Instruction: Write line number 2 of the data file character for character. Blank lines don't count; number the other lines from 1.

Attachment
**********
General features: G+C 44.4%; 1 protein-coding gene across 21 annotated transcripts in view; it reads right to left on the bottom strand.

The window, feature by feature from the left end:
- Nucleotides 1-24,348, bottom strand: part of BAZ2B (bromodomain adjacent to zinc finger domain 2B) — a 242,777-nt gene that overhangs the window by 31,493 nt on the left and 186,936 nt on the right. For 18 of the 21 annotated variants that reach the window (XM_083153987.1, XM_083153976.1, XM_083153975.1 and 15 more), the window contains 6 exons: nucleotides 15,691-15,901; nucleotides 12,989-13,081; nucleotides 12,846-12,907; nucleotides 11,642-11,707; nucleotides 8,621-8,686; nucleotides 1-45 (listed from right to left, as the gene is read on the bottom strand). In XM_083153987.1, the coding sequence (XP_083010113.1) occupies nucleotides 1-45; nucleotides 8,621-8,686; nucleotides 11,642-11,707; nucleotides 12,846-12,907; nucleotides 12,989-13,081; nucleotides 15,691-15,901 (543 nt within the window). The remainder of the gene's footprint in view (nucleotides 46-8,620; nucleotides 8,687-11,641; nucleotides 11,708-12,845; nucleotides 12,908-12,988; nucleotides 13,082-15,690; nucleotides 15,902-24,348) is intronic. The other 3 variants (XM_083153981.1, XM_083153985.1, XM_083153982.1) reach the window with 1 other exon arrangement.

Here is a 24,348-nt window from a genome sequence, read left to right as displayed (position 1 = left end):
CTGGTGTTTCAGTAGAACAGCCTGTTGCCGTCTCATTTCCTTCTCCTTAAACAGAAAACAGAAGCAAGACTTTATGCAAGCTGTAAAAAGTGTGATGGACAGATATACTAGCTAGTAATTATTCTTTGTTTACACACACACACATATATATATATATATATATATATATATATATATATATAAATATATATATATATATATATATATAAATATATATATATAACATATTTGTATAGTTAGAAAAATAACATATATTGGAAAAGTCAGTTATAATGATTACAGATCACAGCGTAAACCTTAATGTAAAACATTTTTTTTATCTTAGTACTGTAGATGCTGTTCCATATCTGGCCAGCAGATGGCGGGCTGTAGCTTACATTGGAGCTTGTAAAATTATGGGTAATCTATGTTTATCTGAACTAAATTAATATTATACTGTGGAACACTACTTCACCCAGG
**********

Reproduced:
The window, feature by feature from the left end: